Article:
Sharp Enel to invest in $2.6 billion Italy solar venture
Japan's Sharp Corp, Italy's Enel SpA and a third partner are likely to invest more than $2.6 billion in Italian solar power ventures to tap growing demand for cleaner energy despite a global economic slowdown.
Top solar power firms are hurrying to expand capacity even as the sector smarts from a worsening global economy, which is drying up financing for new ventures, forcing smaller solar power firms to push back capex plans and putting pressure on big players to recoup their investments faster.
Sharp, the world's No.2 maker of solar cells, said on Thursday it and Italy's largest power company Enel planned to spend about 100 billion yen ($1.05 billion) to set up solar power generating plants in Italy with a total generating capacity of 189 megawatts by the end of 2012.
The two and another manufacturer also plan to build a factory in Italy to produce thin-film solar cells, with an initial investment of at least 72 billion yen, it said. That could grow to more than 150 billion yen when the factory reaches full capacity of about 1 gigawatts.
Sharp is stepping up investment and overhauling its business model in an effort to retake market share from No.1 solar cell maker Q-Cells of Germany, whose aggressive capital spending plans outstrip those of its rivals.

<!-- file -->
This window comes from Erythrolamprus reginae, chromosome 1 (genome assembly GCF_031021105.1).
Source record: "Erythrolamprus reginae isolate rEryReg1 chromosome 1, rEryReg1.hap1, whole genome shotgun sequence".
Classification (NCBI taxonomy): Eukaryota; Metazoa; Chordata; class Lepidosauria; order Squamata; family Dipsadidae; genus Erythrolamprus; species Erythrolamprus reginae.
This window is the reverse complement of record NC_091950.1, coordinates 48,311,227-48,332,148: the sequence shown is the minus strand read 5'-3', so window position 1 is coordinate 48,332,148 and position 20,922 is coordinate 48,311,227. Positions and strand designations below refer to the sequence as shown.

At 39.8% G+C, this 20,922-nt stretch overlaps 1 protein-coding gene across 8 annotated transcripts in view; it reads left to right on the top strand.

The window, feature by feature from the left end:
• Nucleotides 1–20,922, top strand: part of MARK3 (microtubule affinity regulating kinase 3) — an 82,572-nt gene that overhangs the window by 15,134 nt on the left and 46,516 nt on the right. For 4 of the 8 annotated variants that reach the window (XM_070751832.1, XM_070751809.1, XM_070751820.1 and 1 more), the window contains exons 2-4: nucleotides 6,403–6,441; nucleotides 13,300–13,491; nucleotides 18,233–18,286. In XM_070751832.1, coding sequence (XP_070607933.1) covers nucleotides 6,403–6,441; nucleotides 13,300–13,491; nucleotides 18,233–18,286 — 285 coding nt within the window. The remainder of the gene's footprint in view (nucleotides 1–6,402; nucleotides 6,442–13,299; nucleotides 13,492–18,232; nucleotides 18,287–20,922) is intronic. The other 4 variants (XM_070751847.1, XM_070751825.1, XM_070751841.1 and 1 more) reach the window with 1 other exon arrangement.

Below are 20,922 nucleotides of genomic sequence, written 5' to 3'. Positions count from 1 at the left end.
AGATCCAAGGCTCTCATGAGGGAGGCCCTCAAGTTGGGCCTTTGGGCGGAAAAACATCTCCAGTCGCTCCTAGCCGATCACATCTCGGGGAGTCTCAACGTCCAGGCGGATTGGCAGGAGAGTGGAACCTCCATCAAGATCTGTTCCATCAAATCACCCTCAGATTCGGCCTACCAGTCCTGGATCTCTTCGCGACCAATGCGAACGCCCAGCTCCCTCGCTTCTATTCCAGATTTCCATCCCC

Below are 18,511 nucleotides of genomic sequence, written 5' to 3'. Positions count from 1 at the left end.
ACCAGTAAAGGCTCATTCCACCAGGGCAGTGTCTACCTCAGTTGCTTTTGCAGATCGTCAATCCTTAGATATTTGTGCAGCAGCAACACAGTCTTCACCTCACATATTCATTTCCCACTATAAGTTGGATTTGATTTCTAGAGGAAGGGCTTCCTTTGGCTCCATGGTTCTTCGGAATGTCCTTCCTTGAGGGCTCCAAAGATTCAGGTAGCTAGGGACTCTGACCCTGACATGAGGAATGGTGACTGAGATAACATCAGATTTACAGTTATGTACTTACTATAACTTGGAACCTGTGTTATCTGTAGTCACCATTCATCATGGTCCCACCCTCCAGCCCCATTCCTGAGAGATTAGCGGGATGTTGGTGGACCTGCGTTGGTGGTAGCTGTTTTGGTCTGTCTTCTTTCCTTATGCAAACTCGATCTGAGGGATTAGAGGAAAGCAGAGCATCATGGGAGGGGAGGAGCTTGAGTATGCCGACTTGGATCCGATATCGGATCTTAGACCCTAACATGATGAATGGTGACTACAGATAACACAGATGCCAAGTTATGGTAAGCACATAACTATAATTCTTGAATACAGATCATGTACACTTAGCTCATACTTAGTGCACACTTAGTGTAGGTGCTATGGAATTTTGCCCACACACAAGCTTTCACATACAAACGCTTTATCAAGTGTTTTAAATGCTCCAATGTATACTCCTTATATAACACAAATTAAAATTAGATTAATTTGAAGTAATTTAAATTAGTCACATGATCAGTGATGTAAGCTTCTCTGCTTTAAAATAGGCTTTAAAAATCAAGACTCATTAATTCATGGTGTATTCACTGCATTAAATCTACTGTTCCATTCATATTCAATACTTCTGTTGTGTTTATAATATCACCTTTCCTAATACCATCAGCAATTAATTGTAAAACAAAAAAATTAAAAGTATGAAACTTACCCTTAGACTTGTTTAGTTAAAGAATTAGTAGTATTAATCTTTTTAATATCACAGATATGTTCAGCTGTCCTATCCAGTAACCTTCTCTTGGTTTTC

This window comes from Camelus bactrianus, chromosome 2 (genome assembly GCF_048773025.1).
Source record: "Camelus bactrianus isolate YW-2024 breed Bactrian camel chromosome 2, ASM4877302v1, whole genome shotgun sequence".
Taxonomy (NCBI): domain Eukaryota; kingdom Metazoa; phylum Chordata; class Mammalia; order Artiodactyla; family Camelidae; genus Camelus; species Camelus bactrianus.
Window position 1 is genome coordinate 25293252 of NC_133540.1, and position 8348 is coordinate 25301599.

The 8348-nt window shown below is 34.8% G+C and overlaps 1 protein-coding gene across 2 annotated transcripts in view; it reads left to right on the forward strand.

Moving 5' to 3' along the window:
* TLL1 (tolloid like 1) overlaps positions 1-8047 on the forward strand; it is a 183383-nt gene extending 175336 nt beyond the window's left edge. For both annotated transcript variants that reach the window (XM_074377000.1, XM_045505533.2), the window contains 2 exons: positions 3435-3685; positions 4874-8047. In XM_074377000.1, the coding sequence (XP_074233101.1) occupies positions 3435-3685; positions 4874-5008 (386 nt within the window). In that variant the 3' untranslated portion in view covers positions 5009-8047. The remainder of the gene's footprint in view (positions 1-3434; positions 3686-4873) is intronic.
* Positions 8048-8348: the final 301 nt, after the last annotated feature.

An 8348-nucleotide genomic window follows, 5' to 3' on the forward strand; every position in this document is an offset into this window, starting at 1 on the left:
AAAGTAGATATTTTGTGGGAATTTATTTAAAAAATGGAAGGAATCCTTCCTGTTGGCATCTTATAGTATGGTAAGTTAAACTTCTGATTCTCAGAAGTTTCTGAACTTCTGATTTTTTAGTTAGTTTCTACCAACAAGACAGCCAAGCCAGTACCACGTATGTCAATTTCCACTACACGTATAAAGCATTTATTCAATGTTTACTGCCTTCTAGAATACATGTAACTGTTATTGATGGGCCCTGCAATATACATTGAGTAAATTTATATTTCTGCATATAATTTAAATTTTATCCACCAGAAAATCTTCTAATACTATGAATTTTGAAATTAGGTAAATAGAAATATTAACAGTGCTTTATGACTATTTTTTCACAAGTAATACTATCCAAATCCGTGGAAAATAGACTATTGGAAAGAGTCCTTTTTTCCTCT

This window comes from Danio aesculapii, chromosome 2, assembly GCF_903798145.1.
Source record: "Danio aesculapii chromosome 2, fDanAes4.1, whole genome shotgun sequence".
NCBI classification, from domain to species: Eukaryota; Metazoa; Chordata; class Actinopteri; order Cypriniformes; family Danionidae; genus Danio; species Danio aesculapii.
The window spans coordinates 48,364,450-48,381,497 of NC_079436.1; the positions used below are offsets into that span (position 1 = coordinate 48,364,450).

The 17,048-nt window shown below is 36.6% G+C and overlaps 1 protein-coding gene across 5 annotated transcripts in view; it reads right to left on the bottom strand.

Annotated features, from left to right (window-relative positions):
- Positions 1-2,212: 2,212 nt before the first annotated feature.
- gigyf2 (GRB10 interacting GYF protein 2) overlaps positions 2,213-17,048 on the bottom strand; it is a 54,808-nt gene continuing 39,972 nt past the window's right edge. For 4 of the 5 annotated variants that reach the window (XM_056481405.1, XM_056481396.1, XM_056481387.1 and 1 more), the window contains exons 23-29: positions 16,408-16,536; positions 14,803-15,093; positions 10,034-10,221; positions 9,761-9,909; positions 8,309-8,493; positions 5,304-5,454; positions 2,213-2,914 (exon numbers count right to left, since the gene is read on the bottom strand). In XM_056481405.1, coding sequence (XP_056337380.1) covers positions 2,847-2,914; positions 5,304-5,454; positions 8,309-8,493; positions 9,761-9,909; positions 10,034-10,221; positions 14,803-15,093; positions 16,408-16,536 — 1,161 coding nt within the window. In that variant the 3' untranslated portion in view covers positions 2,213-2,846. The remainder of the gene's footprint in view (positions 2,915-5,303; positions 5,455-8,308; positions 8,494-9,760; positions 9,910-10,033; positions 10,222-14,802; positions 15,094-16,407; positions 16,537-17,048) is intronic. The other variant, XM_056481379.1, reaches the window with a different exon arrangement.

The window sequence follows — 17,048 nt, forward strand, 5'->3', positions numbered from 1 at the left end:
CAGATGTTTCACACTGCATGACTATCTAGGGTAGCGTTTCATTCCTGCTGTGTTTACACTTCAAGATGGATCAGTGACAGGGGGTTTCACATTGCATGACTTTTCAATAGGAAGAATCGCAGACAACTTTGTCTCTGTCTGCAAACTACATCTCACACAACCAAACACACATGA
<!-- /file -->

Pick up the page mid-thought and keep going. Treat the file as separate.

The consumer electronics maker is reinventing itself as a device maker, supplying or planning to supply liquid crystal display panels to Japanese TV makers such as Sony Corp, Pioneer Corp and Toshiba Corp.
It will now sell equipment to the joint venture and charge fees for its technology and solar operations know-how, in a step towards becoming an all-rounder in the solar power industry, its Executive Vice President Toshishige Hamano told a news conference.
Sharp, which cut its annual profit outlook by one-third in October, could boost its sales in the short-term by selling its technology and any equipment it develops in a joint venture with semiconductor equipment maker Tokyo Electron Ltd.
But that could hurt its brand and deplete its technological edge in the long-run, an analyst said.
"With LCD prices sliding, Sharp is under more pressure to recover its initial investment quickly, and the temptation for a quick fix is understandable," said Yoshihisa Toyosaki, President of J-Star Global Inc, an IT consultancy in Japan.
"But this raises the cost performance of rivals with lower personnel costs and government backing. It is not a strategy for a company with decades of experience and an established brand," he said.
In the future, Sharp also plans to step up production of silicon wafers and tie-up with a major U.S. polysilicon supplier to help it secure a steady supply of silicon starting in 2010.
Sharp previously said it would take a 34 percent in the solar power generating venture, with Enel holding the rest, but it later retracted the statement to say that nothing has been decided, other than that Sharp will take a minority stake.
Sharp will also take a minority stake in the solar cell venture, which will have an initial output of 480 megawatts.
Capex at Sharp, which also plans a solar plant in Japan at a cost of 72 billion yen with an initial output of 480 megawatts by March 2010, still lags Q-Cells, which has said it plans to raise capacity to 1,000 megawatts in 2009 and 2,500 megawatts in 2010.
The global downturn is beginning to hurt the industry, though. No.3 solar cell maker Suntech Power Holdings Co of China cut its sales forecast last week.